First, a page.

The migration behavior of radionuclides in a nuclear-waste repository will be influenced, in part, by their equilibrium solubilities in the presence of radionuclide-bearing solids and/or adsorption affinities as trace components onto the surfaces of solid host phases. Uranium phases that precipitate on the surface of altered spent nuclear fuel may thus influence the mobility of radionuclides released in the near-field environment, since by proximity, these will be the first phases that the radionuclides encounter following their release from the spent fuel matrix.
We have evaluated the potential for incorporating radionuclides into crystalline compounds by precipitating uranyl phases from aqueous solutions containing dissolved rare earth elements (REE; 2.1 ppm Ce4+, 4.6 ppm Ce4+, or 286 ppm Nd3+). Rare earth elements serve both as monitors for evaluating the potential behavior of REE radionuclides and as surrogate elements for the actinides (e.g., Ce4+ and Nd3+ for Pu4+ and Am3+, respectively). Although the crystalline compound that formed in the present set of experiments has not been positively identified, x-ray diffraction profiles suggest the presence of a uranyl hydroxide (UO2(OH)2) as the principal reaction product. An analysis of the crystalline products indicate a progressive decrease in concentration of cerium; from 26, to 20, and finally 11 ppm for crystals produced in 7-, 35-, and 190-day tests, respectively (Kd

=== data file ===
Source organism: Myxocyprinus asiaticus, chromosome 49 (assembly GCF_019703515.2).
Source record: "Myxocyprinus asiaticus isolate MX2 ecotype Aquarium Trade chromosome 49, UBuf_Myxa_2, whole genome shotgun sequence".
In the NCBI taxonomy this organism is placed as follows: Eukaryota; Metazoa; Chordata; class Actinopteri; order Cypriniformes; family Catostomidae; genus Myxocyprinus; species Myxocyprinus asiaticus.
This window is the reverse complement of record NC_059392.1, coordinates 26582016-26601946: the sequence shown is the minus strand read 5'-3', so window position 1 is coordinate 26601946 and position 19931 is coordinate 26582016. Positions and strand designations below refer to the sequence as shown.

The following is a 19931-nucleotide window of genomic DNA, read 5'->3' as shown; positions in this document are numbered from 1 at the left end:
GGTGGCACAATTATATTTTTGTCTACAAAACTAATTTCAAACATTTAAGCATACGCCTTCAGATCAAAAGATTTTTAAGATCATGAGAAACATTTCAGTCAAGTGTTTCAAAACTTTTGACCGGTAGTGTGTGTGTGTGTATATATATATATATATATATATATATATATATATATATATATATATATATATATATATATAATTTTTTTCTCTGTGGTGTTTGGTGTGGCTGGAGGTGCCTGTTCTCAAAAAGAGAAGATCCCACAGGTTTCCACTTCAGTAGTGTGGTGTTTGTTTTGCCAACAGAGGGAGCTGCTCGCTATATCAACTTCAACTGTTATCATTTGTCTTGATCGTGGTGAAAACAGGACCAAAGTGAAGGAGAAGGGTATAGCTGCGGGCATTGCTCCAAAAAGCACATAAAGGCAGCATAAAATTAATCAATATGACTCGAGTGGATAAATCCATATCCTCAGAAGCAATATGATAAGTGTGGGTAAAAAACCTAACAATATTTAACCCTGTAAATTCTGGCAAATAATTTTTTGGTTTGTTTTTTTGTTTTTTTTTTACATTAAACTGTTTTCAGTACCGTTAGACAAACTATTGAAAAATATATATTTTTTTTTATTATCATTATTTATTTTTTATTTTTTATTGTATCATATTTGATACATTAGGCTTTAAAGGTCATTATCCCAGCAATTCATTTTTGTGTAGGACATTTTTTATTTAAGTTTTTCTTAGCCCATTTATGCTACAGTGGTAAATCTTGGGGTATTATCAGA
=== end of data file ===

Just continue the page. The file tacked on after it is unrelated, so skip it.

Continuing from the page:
= 14, 11, 3, respectively). Results with neodymium display a similar trend, with concentrations in the solid decreasing from 1240 to 922 ppm between 7 and 35 days of reaction (Kd
= 14 and 11, respectively). The decreasing concentration of REEs in the uranyl crystals can be correlated with both a coarsening in crystal size and a decrease in the concentration of dissolved uranium over time. Thus, REE incorporation in the crystalline solids decreases in conjunction with a decrease in the ratio of surface area/volume of the crystals, a decrease in the rate of crystal growth as uranium concentrations are lowered, or both. These data also suggest that adsorption of REE (and by analogy, actinides) onto crystal surfaces and subsequent trapping by crystal overgrowth processes may play key roles in the limiting the mobility of radionuclides in a nuclear waste repository.